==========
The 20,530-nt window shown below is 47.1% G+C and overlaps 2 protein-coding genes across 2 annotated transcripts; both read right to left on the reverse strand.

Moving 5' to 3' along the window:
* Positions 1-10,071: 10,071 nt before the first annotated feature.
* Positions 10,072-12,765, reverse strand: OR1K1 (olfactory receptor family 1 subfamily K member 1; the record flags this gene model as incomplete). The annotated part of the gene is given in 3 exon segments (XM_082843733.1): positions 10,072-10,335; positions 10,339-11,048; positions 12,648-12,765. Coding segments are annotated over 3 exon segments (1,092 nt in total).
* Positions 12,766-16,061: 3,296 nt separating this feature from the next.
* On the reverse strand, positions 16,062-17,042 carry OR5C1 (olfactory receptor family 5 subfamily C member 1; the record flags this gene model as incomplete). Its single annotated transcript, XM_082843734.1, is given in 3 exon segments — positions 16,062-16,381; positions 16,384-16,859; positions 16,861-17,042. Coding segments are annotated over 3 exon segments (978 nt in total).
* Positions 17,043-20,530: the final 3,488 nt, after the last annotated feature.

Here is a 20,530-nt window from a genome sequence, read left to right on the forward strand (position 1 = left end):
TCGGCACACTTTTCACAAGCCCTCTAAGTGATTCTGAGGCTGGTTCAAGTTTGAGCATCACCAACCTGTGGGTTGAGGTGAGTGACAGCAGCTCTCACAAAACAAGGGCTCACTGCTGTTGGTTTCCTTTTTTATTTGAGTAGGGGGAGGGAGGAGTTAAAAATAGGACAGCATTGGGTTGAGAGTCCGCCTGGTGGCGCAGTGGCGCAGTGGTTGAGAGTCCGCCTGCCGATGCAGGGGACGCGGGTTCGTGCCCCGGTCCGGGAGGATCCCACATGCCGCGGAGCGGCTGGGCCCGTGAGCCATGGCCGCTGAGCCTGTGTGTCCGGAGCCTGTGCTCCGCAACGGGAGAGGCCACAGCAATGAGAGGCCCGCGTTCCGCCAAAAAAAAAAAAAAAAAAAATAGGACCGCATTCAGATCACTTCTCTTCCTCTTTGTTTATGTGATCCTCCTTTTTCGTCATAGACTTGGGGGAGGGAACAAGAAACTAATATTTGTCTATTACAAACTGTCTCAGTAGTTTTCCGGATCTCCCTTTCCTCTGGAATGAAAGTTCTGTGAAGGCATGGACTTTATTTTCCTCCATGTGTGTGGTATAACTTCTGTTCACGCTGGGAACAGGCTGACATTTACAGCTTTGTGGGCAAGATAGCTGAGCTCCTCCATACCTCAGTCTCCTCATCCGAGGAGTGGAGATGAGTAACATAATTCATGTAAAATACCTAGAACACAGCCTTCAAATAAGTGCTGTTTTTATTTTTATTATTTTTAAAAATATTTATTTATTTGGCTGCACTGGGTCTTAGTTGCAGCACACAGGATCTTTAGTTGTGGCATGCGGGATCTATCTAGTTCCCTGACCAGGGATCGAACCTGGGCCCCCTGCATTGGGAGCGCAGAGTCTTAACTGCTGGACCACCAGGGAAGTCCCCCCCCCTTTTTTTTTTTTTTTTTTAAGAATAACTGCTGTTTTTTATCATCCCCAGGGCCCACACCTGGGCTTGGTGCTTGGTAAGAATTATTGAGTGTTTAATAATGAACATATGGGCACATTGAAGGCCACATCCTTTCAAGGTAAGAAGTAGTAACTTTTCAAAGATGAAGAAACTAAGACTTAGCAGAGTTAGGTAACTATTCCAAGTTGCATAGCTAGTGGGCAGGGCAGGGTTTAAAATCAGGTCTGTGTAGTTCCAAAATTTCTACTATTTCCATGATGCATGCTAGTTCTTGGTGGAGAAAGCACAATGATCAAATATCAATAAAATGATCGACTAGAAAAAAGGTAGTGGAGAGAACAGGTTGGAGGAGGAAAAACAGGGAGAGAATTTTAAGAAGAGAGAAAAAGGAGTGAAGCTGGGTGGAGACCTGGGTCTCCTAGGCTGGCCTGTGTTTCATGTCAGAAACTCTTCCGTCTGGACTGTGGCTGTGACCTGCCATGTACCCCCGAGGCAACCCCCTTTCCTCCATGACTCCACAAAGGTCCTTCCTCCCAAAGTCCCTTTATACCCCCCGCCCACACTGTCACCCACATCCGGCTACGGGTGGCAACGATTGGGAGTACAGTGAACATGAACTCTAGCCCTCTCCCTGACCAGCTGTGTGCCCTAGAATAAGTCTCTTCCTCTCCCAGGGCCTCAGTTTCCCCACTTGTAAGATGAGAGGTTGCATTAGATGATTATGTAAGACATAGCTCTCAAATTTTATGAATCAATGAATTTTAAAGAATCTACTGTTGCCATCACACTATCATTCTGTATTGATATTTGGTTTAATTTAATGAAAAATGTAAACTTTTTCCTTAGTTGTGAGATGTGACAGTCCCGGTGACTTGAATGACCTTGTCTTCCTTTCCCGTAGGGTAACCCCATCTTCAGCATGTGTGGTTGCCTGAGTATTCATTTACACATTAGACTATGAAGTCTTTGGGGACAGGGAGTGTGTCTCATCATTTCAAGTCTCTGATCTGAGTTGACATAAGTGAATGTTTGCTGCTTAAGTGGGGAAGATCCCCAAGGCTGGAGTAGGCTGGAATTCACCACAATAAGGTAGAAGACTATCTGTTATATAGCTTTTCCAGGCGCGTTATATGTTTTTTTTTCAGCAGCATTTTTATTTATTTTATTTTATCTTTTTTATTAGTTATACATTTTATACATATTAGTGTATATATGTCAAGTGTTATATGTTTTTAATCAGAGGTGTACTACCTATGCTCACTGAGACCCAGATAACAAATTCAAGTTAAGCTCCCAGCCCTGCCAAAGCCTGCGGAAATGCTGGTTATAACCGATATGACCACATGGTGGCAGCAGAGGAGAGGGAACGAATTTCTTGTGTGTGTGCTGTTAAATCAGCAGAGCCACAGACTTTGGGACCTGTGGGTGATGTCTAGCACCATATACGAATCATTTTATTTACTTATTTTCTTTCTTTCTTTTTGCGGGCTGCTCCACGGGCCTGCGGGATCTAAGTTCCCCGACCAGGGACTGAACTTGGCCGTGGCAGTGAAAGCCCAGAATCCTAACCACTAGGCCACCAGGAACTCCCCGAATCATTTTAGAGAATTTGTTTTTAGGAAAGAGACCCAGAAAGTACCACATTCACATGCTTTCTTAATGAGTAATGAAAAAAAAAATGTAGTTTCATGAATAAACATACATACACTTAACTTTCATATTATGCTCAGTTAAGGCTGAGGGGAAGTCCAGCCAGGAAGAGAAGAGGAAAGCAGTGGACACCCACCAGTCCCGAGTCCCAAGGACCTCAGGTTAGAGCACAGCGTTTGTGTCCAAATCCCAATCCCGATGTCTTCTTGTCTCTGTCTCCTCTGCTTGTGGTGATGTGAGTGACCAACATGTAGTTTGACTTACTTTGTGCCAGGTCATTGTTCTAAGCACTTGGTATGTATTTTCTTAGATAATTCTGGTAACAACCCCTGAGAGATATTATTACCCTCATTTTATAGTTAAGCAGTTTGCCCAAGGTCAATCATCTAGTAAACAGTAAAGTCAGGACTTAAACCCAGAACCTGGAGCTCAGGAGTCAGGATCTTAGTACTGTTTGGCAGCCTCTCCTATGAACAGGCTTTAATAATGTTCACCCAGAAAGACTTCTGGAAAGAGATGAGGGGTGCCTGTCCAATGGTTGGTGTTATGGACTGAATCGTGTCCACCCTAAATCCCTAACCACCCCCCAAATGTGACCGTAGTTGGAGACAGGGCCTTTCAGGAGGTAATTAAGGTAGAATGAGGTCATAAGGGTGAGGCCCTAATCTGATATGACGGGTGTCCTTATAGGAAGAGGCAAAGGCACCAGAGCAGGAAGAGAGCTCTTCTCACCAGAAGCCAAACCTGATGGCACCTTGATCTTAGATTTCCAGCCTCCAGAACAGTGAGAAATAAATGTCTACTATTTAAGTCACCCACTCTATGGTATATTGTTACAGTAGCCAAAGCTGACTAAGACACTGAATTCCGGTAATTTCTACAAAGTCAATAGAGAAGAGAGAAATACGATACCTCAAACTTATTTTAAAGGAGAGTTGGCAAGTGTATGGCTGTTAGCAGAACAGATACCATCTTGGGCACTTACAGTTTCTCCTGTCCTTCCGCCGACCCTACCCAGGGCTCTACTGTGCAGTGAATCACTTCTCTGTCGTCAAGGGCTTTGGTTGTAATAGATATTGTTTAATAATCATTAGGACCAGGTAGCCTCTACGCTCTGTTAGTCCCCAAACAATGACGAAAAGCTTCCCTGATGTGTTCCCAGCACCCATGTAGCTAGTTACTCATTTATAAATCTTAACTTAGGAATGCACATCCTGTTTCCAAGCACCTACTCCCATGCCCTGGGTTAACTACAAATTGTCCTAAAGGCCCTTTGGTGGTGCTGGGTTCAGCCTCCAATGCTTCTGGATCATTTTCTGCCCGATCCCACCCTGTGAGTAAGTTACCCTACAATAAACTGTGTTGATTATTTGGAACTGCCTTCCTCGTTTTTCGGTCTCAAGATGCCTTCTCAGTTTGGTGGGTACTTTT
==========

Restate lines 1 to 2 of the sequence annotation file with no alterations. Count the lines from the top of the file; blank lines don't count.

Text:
The 20,530-nt window shown below is 47.1% G+C and overlaps 2 protein-coding genes across 2 annotated transcripts; both read right to left on the reverse strand.

Moving 5' to 3' along the window: